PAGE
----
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Timing Terminators: Forecasting Sunspot Cycle 25 Onset, Activity Levels and Overcoming Social Constraints That Hamper Progress
  • Robert Leamon,
  • Scott McIntosh
Robert Leamon
University of Maryland College Park

Corresponding Author:[email protected]

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Scott McIntosh
High Altitude Observatory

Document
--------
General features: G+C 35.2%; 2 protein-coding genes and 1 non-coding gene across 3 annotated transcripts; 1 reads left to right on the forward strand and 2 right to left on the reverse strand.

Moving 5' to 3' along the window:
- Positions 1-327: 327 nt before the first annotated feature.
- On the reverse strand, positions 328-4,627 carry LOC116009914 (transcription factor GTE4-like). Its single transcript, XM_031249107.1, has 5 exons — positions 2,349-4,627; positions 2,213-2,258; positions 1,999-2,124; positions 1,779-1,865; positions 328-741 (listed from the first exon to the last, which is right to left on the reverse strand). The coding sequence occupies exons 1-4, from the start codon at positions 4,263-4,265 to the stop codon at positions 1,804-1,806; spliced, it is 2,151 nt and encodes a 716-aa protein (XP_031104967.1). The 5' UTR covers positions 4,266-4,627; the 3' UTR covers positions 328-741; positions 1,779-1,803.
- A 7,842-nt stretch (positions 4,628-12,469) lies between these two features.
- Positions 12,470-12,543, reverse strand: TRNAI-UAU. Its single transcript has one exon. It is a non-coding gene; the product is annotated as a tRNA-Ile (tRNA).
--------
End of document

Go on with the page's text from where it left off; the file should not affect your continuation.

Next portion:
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Recent research has demonstrated the existence of a new type of solar event, the “terminator”. Unlike the Sun’s signature events, flares and Coronal Mass Ejections, the terminator takes place in the solar interior. The terminator signals the end of a magnetic activity cycle at the Sun’s equator and the start of a sunspot cycle at mid latitudes. Observations indicate that the time difference between these events is very short, less than a solar rotation, in the context of the sunspot cycle. As the (definitive) start and end point of solar activity cycles the precise timing of terminators should permit new investigations into the meteorology of our star’s atmosphere. In this letter we use a standard method in signal processing, the Hilbert transform, to identify a mathematically robust signature of terminators in sunspot records and in radiative proxies. Using this technique we can achieve higher fidelity terminator timing than previous estimates have permitted. Further, this method presents a unique opportunity to project when the next terminator will occur, 2020.33(±0.16), and trigger the growth of sunspot cycle 25. We also will use this method to show why Cycle 23 was unusually long, why the Cycle 23-24 minimum was unusually quiet, and why neither of these occurrences will happen with the end of Cycle 24. Ignoring the wealth of observational evidence and viewing the solar activity cycle as merely the growth and decay of sunspot number is one “social constraint that hampers progress” to be overcome.